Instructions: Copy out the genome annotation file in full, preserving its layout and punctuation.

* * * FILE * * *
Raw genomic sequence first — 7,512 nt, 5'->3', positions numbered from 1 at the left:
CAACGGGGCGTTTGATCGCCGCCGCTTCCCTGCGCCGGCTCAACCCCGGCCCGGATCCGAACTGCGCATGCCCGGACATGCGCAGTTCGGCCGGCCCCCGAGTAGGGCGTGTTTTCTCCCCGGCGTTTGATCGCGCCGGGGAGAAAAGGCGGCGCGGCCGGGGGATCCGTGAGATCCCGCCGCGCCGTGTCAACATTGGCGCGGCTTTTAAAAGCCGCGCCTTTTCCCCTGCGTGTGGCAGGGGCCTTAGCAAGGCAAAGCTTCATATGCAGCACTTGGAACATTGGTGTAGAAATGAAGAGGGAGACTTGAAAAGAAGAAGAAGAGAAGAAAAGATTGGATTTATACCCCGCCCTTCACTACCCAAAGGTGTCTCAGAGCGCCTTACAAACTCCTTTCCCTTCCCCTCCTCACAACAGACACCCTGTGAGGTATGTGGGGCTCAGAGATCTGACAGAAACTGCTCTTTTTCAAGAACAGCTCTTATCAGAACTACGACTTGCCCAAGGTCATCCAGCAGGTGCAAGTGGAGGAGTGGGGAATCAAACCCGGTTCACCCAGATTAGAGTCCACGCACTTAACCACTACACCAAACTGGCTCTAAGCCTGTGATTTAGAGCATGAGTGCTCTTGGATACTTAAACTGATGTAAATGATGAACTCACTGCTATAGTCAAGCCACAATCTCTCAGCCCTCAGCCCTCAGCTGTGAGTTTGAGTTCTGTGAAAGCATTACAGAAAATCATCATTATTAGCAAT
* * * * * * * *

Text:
Raw genomic sequence first — 7,512 nt, 5'->3', positions numbered from 1 at the left:
CAACGGGGCGTTTGATCGCCGCCGCTTCCCTGCGCCGGCTCAACCCCGGCCCGGATCCGAACTGCGCATGCCCGGACATGCGCAGTTCGGCCGGCCCCCGAGTAGGGCGTGTTTTCTCCCCGGCGTTTGATCGCGCCGGGGAGAAAAGGCGGCGCGGCCGGGGGATCCGTGAGATCCCGCCGCGCCGTGTCAACATTGGCGCGGCTTTTAAAAGCCGCGCCTTTTCCCCTGCGTGTGGCAGGGGCCTTAGCAAGGCAAAGCTTCATATGCAGCACTTGGAACATTGGTGTAGAAATGAAGAGGGAGACTTGAAAAGAAGAAGAAGAGAAGAAAAGATTGGATTTATACCCCGCCCTTCACTACCCAAAGGTGTCTCAGAGCGCCTTACAAACTCCTTTCCCTTCCCCTCCTCACAACAGACACCCTGTGAGGTATGTGGGGCTCAGAGATCTGACAGAAACTGCTCTTTTTCAAGAACAGCTCTTATCAGAACTACGACTTGCCCAAGGTCATCCAGCAGGTGCAAGTGGAGGAGTGGGGAATCAAACCCGGTTCACCCAGATTAGAGTCCACGCACTTAACCACTACACCAAACTGGCTCTAAGCCTGTGATTTAGAGCATGAGTGCTCTTGGATACTTAAACTGATGTAAATGATGAACTCACTGCTATAGTCAAGCCACAATCTCTCAGCCCTCAGCCCTCAGCTGTGAGTTTGAGTTCTGTGAAAGCATTACAGAAAATCATCATTATTAGCAAT